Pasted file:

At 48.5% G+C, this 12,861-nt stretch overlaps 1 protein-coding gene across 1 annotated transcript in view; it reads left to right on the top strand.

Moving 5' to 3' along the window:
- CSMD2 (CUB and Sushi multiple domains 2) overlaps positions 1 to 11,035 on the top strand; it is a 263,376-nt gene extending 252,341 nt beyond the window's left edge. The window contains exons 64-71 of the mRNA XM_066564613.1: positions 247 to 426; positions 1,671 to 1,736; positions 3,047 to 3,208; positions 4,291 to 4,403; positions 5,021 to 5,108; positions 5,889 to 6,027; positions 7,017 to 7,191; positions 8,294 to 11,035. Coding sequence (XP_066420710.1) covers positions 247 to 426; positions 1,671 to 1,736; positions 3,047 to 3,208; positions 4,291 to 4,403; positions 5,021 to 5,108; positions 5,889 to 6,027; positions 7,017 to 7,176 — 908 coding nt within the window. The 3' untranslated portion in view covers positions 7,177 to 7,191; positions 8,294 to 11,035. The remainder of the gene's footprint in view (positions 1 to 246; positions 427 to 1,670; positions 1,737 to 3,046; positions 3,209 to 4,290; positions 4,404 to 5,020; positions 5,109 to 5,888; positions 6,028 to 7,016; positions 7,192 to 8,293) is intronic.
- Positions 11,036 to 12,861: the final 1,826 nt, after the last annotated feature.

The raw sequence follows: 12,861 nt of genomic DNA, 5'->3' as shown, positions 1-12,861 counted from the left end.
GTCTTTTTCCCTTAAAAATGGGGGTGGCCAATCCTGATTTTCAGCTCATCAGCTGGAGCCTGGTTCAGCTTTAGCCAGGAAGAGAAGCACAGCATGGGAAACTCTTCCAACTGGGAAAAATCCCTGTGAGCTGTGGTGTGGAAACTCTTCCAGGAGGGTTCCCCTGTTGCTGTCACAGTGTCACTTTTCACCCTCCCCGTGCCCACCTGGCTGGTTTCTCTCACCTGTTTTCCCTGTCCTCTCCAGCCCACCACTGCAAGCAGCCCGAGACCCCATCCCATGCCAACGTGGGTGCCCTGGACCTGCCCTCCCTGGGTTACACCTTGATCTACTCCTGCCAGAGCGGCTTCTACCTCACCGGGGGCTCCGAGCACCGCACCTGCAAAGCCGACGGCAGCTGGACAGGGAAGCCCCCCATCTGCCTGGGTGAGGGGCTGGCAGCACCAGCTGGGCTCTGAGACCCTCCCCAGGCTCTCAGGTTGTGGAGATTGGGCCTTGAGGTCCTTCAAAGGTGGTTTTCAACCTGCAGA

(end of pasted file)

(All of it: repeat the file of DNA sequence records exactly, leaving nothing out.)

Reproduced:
At 48.5% G+C, this 12,861-nt stretch overlaps 1 protein-coding gene across 1 annotated transcript in view; it reads left to right on the top strand.

Moving 5' to 3' along the window:
- CSMD2 (CUB and Sushi multiple domains 2) overlaps positions 1 to 11,035 on the top strand; it is a 263,376-nt gene extending 252,341 nt beyond the window's left edge. The window contains exons 64-71 of the mRNA XM_066564613.1: positions 247 to 426; positions 1,671 to 1,736; positions 3,047 to 3,208; positions 4,291 to 4,403; positions 5,021 to 5,108; positions 5,889 to 6,027; positions 7,017 to 7,191; positions 8,294 to 11,035. Coding sequence (XP_066420710.1) covers positions 247 to 426; positions 1,671 to 1,736; positions 3,047 to 3,208; positions 4,291 to 4,403; positions 5,021 to 5,108; positions 5,889 to 6,027; positions 7,017 to 7,176 — 908 coding nt within the window. The 3' untranslated portion in view covers positions 7,177 to 7,191; positions 8,294 to 11,035. The remainder of the gene's footprint in view (positions 1 to 246; positions 427 to 1,670; positions 1,737 to 3,046; positions 3,209 to 4,290; positions 4,404 to 5,020; positions 5,109 to 5,888; positions 6,028 to 7,016; positions 7,192 to 8,293) is intronic.
- Positions 11,036 to 12,861: the final 1,826 nt, after the last annotated feature.

The raw sequence follows: 12,861 nt of genomic DNA, 5'->3' as shown, positions 1-12,861 counted from the left end.
GTCTTTTTCCCTTAAAAATGGGGGTGGCCAATCCTGATTTTCAGCTCATCAGCTGGAGCCTGGTTCAGCTTTAGCCAGGAAGAGAAGCACAGCATGGGAAACTCTTCCAACTGGGAAAAATCCCTGTGAGCTGTGGTGTGGAAACTCTTCCAGGAGGGTTCCCCTGTTGCTGTCACAGTGTCACTTTTCACCCTCCCCGTGCCCACCTGGCTGGTTTCTCTCACCTGTTTTCCCTGTCCTCTCCAGCCCACCACTGCAAGCAGCCCGAGACCCCATCCCATGCCAACGTGGGTGCCCTGGACCTGCCCTCCCTGGGTTACACCTTGATCTACTCCTGCCAGAGCGGCTTCTACCTCACCGGGGGCTCCGAGCACCGCACCTGCAAAGCCGACGGCAGCTGGACAGGGAAGCCCCCCATCTGCCTGGGTGAGGGGCTGGCAGCACCAGCTGGGCTCTGAGACCCTCCCCAGGCTCTCAGGTTGTGGAGATTGGGCCTTGAGGTCCTTCAAAGGTGGTTTTCAACCTGCAGA